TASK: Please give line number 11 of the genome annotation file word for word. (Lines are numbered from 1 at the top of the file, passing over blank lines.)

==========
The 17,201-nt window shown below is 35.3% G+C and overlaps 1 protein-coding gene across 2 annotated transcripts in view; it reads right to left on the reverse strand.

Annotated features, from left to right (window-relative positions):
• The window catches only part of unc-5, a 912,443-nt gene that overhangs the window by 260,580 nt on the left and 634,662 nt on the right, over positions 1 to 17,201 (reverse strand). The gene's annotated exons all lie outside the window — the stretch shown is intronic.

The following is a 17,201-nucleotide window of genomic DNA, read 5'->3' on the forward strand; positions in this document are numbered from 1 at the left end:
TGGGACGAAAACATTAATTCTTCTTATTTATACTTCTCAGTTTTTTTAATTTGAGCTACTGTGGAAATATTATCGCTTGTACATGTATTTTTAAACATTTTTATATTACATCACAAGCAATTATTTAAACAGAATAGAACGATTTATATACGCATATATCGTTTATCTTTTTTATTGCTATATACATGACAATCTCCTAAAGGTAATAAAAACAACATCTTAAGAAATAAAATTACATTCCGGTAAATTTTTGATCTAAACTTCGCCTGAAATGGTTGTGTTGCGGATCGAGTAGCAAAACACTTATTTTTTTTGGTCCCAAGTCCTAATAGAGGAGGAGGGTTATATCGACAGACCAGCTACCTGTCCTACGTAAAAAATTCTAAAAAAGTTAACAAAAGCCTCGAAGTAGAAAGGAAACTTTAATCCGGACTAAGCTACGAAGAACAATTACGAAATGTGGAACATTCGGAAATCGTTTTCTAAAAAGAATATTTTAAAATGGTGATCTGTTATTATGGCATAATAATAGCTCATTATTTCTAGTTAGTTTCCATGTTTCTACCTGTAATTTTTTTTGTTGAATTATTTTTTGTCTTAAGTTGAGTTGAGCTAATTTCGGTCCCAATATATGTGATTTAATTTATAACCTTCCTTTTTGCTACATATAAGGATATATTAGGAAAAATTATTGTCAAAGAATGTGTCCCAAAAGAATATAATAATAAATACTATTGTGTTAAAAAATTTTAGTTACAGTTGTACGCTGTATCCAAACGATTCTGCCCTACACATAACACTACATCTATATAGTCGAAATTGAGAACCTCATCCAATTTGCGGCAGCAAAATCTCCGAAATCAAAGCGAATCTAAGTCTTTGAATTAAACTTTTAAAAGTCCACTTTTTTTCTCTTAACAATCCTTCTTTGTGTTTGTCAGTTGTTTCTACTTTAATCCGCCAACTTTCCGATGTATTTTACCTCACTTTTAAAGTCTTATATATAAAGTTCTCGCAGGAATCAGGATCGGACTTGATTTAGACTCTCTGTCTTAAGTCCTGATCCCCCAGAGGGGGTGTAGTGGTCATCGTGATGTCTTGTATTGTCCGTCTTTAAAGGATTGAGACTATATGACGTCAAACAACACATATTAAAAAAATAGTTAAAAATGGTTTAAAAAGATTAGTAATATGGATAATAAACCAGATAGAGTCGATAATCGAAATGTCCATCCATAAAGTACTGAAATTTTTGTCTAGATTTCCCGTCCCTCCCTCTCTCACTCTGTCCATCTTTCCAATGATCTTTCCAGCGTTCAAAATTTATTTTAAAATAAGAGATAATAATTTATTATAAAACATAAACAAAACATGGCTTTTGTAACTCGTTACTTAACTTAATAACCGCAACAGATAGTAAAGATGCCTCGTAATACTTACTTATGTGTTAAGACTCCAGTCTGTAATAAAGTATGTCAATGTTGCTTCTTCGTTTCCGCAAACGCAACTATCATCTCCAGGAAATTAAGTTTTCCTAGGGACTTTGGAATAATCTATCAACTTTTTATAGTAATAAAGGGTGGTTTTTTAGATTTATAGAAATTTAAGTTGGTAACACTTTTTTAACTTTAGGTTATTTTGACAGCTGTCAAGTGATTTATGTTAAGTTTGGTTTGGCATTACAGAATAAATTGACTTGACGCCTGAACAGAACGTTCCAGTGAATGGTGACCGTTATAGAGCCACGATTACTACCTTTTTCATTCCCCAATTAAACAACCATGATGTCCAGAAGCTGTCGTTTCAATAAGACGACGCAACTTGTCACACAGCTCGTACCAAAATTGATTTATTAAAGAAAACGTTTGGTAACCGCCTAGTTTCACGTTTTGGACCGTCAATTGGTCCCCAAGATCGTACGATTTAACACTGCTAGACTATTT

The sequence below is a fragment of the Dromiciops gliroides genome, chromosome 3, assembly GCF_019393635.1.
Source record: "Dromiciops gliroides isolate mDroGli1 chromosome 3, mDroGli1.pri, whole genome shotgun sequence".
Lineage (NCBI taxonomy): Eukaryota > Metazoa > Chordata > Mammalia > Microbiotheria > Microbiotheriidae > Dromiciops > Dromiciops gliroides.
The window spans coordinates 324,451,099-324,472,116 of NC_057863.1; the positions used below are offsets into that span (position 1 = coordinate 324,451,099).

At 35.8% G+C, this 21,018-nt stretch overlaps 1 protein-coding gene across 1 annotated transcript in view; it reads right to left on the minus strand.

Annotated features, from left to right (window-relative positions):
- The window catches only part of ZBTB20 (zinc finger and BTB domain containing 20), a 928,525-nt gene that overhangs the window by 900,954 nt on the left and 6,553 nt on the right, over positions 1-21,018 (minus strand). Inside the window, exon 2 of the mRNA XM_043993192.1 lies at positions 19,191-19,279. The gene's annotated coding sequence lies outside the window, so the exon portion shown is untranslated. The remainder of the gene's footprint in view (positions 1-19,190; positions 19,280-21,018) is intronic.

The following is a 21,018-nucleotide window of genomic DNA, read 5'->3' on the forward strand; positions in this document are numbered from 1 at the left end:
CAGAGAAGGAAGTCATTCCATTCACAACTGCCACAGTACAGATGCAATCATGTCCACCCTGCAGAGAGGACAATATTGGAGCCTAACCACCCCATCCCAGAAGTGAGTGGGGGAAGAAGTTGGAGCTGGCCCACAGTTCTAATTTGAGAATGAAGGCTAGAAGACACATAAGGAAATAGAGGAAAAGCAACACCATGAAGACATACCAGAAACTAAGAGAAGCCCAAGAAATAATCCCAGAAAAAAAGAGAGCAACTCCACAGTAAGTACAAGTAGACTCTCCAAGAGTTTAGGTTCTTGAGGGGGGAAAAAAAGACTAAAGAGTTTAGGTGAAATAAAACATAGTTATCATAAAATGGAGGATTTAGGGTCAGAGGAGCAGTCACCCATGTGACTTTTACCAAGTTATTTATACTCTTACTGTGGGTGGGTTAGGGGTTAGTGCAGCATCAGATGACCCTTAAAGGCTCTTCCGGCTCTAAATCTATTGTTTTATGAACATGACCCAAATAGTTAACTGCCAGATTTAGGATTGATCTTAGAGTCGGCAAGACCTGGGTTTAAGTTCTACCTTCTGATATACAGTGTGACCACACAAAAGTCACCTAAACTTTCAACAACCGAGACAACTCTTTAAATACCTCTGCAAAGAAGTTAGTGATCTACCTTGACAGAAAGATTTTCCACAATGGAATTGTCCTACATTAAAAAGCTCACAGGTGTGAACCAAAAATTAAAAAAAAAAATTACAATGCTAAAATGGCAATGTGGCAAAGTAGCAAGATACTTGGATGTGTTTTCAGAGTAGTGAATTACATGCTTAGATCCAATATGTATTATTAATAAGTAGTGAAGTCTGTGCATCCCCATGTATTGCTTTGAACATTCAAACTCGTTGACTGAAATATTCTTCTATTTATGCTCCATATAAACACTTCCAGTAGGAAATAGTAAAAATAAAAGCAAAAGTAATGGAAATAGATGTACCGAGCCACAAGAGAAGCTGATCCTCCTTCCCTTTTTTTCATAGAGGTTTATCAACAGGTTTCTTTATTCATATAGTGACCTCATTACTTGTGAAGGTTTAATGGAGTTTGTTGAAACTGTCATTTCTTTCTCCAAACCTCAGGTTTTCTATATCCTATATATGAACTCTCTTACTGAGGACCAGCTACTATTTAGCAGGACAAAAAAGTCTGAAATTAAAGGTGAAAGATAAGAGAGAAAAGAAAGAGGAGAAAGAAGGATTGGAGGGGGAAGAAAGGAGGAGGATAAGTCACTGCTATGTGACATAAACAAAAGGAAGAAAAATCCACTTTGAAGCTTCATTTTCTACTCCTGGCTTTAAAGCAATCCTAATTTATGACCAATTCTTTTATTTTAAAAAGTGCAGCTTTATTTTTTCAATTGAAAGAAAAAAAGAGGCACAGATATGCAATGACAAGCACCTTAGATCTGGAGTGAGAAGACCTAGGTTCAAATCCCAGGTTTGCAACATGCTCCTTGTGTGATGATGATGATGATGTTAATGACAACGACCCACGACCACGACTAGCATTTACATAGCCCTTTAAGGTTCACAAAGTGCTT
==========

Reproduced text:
Annotated features, from left to right (window-relative positions):